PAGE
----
Jan Tschichold

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Jan Tschichold in 1963

Jan Tschichold (2 April 1902 Leipzig, Germany – 11 August 1974 Locarno, Switzerland) (born as Johannes Tzschichhold, also Iwan Tschichold, Ivan Tschichold) was a calligrapher, typographer and a book designer. He designed posters, was a teacher and wrote books on typography.

He was one of the leaders of the movement Elementare Typografie or "Elementary Typography". Sometimes also referred to as "New Typography" of "Functional Typography". His most famous type font was Sabon.

Life[edit]

Titlepage for Typographische Gestaltung written and designed by Jan Tschichold using City Medium and Bodoni. Published in 1932 by the Benno Schwabe & Co. publishing house.

Tschichold was the son of a provincial signwriter, and he was trained in calligraphy.

In 1919, he began in the class of Hermann Delitzsch a study on the "Leipzig Academy of the arts". Due to his extraordinary achievements, he soon became a master pupil of the rector of Walter Tiemann – a font designer for the Gebr.-Klingspor foundry and was commissioned to his fellow students. At the same time, he received the first orders in the framework of the "Leipziger Messe" and made in 1923 as a typographic consultant to a printing company independently.

This artisan background and calligraphic training set him apart from almost all other noted typographers of the time, since they had inevitably trained in architecture or the fine arts. It also may help explain why he never worked with handmade papers and custom fonts as many typographers did, preferring instead to use stock fonts on a careful choice from commercial paper stocks.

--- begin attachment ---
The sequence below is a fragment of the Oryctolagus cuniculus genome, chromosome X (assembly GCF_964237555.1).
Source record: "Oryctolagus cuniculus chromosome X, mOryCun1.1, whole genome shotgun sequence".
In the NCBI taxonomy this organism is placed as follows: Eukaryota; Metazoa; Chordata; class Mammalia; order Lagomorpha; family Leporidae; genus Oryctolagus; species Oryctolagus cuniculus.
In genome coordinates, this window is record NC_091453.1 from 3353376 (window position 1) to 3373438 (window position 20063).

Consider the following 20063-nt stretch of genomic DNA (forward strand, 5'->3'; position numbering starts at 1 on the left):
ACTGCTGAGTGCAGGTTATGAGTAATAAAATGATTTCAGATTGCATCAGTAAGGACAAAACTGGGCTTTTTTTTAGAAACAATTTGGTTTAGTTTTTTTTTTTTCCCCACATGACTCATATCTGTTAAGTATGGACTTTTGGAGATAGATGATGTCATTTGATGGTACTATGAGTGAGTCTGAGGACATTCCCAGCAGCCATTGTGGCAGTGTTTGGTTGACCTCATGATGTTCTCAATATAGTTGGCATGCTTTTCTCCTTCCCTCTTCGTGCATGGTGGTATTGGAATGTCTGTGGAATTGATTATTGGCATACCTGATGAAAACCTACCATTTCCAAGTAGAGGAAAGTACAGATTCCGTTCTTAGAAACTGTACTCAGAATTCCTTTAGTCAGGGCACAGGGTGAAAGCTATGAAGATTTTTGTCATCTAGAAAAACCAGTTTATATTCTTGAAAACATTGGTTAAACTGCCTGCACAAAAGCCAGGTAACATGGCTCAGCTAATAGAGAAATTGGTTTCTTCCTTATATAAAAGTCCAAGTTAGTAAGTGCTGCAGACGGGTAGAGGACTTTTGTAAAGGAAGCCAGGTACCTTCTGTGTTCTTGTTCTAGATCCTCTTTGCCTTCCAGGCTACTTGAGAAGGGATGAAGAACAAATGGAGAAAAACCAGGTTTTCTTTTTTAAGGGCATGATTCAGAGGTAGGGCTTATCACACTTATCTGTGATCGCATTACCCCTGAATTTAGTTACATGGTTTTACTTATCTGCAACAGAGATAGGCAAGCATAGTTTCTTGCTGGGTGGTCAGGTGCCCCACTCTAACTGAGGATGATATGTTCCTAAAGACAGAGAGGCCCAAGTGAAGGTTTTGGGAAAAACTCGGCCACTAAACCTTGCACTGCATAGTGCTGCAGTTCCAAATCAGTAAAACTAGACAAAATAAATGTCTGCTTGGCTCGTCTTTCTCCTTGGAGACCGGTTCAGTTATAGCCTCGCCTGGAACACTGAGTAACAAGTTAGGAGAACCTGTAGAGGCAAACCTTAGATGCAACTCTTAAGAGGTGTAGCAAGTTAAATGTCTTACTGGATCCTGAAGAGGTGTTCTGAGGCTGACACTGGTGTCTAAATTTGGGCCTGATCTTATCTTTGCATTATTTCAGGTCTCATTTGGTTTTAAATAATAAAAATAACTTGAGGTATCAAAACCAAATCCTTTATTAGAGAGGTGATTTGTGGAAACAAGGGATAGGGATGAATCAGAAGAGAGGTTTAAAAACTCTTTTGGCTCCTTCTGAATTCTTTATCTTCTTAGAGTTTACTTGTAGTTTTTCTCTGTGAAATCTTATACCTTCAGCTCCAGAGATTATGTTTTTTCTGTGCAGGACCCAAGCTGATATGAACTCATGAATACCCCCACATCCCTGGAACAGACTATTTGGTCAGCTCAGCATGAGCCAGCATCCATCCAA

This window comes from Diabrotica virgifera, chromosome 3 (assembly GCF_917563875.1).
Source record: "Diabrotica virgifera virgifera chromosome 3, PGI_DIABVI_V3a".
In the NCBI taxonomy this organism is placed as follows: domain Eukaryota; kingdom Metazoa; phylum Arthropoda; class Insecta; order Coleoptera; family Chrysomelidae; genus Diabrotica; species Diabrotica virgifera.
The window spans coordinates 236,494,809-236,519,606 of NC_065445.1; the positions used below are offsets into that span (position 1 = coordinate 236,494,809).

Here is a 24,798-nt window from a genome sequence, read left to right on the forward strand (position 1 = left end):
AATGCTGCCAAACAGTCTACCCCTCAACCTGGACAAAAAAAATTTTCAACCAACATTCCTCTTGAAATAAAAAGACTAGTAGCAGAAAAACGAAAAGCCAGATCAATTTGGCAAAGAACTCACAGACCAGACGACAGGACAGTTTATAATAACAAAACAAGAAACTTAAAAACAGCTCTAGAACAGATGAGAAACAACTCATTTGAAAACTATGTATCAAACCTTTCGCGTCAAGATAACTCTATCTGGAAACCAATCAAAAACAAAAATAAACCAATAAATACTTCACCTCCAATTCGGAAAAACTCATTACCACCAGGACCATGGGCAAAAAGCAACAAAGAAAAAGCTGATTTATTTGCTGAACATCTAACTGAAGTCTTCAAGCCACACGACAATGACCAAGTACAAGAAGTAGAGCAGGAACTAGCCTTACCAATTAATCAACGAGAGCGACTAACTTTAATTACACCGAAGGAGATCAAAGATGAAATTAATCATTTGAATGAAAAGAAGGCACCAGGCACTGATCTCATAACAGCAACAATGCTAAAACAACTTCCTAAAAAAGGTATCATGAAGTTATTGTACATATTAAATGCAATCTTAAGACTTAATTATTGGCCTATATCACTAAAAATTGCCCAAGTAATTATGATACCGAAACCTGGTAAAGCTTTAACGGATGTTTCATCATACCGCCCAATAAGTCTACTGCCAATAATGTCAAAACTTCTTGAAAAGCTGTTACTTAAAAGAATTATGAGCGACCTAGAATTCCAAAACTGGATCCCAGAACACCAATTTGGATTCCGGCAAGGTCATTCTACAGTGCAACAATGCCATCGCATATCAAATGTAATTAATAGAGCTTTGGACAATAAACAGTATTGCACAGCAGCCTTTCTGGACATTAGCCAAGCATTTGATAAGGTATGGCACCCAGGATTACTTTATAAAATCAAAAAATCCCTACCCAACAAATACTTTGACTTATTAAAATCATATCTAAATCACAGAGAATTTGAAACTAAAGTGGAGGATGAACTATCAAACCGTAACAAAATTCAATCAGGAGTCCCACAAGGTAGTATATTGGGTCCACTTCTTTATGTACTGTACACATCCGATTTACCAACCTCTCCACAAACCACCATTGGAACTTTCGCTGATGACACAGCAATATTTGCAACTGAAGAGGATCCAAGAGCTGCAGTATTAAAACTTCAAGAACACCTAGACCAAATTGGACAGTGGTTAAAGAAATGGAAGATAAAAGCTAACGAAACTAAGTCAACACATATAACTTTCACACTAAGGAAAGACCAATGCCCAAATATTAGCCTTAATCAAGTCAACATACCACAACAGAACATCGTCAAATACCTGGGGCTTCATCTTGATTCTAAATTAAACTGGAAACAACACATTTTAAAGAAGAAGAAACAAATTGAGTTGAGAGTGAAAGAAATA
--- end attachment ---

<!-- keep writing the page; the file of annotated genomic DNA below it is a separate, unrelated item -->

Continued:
Up to this moment, only busy with historical and traditional typography, he changed his attitude after his first visit to the Bauhaus into a completely new direction: Tzschichhold met important artists such as László Moholy-Nagy, El Lissitzky, Kurt Schwitters and others know whose effort it was, in the context of the "New Typography" to the Bauhaus, to break the schemes of conventional typography, to find new ways of expression and to reach a much more experimental way of working. But at the same time, they wanted to standardize, simplify and a practical approach. Tzschichhold followed enthusiastically to the new set of principles, called himself "Ivan" because of the sympathy he felt for the predominantly eastern movement. Later he simplified his name to Tschichold. He became one of the most important representative of the "new typography" due to his enthusiasm and expertise. In contrast to others, he fell not completely out of the historic and technically reasonable frame, but made the avant-garde ideas ready for general use. In a famous special issue of 'typographic communications' by 1925 with the title of "Elemental typography", he put together the new approaches in the form of the thesis.